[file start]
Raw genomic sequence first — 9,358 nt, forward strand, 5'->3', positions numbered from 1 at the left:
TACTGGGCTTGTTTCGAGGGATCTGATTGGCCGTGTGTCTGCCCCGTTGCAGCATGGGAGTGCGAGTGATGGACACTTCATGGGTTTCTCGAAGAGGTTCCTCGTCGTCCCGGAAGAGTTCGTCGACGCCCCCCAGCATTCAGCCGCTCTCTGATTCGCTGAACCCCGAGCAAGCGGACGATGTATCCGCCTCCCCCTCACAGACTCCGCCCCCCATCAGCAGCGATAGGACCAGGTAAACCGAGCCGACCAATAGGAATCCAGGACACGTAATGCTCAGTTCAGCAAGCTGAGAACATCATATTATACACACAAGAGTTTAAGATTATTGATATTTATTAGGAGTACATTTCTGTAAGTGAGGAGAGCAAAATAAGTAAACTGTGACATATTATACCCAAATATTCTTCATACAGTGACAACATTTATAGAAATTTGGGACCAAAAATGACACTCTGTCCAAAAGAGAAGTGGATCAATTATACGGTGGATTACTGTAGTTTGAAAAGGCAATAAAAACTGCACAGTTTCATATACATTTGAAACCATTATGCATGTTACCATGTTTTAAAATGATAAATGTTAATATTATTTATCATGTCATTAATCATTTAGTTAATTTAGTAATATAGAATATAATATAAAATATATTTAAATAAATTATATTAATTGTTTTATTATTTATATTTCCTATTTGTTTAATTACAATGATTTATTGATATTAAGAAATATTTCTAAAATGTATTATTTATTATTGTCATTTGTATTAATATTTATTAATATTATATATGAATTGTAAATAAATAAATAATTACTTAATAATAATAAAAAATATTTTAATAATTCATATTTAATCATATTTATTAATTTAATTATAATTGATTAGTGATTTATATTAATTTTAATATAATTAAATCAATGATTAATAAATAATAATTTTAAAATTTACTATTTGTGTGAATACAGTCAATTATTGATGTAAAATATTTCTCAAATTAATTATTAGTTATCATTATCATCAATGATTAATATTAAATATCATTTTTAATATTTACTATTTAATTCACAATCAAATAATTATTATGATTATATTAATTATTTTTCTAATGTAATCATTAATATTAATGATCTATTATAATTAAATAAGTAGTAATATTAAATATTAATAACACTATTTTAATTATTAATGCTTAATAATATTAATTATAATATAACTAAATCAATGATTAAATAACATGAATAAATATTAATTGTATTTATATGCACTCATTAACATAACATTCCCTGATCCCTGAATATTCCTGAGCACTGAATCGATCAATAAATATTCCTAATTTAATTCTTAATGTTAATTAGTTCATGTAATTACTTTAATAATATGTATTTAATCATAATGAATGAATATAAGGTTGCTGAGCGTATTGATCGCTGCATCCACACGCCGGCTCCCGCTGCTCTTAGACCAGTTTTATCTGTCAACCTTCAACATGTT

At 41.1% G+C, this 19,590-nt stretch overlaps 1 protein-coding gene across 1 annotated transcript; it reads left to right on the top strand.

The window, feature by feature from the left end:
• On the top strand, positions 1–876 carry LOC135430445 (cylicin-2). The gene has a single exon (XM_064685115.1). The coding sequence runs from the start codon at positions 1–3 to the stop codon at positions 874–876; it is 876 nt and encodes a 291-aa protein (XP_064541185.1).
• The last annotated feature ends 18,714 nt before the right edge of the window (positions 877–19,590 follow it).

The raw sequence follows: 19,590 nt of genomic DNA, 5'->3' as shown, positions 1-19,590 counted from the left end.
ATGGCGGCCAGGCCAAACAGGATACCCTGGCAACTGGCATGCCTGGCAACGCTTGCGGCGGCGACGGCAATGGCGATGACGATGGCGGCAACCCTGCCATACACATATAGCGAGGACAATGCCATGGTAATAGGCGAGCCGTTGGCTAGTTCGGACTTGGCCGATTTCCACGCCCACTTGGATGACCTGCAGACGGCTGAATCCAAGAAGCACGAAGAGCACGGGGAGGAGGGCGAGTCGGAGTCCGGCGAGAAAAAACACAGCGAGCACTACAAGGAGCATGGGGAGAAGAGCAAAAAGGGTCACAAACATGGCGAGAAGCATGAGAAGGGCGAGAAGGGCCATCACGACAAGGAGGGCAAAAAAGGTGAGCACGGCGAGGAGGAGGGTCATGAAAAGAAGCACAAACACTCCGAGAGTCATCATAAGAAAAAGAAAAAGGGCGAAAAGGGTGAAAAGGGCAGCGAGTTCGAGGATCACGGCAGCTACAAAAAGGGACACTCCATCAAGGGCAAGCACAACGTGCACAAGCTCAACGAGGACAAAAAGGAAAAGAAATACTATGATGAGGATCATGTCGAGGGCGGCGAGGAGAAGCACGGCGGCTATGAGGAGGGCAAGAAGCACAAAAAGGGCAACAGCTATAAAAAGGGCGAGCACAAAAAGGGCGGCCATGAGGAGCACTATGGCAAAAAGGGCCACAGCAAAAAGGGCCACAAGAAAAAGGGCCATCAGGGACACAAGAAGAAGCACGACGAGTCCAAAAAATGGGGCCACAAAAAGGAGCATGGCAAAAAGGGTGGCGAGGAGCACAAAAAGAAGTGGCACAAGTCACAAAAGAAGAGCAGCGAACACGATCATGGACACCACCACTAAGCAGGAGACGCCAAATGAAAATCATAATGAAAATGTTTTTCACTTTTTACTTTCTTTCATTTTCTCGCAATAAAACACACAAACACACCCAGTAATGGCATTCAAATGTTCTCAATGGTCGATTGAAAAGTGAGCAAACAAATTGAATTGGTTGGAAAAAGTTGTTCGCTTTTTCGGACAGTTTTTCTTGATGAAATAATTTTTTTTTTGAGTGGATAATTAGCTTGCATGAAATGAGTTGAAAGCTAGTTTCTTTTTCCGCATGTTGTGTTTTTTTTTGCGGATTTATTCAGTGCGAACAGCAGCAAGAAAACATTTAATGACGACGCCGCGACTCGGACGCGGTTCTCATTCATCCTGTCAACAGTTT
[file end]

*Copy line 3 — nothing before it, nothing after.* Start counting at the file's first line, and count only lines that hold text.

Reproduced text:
At 41.1% G+C, this 19,590-nt stretch overlaps 1 protein-coding gene across 1 annotated transcript; it reads left to right on the top strand.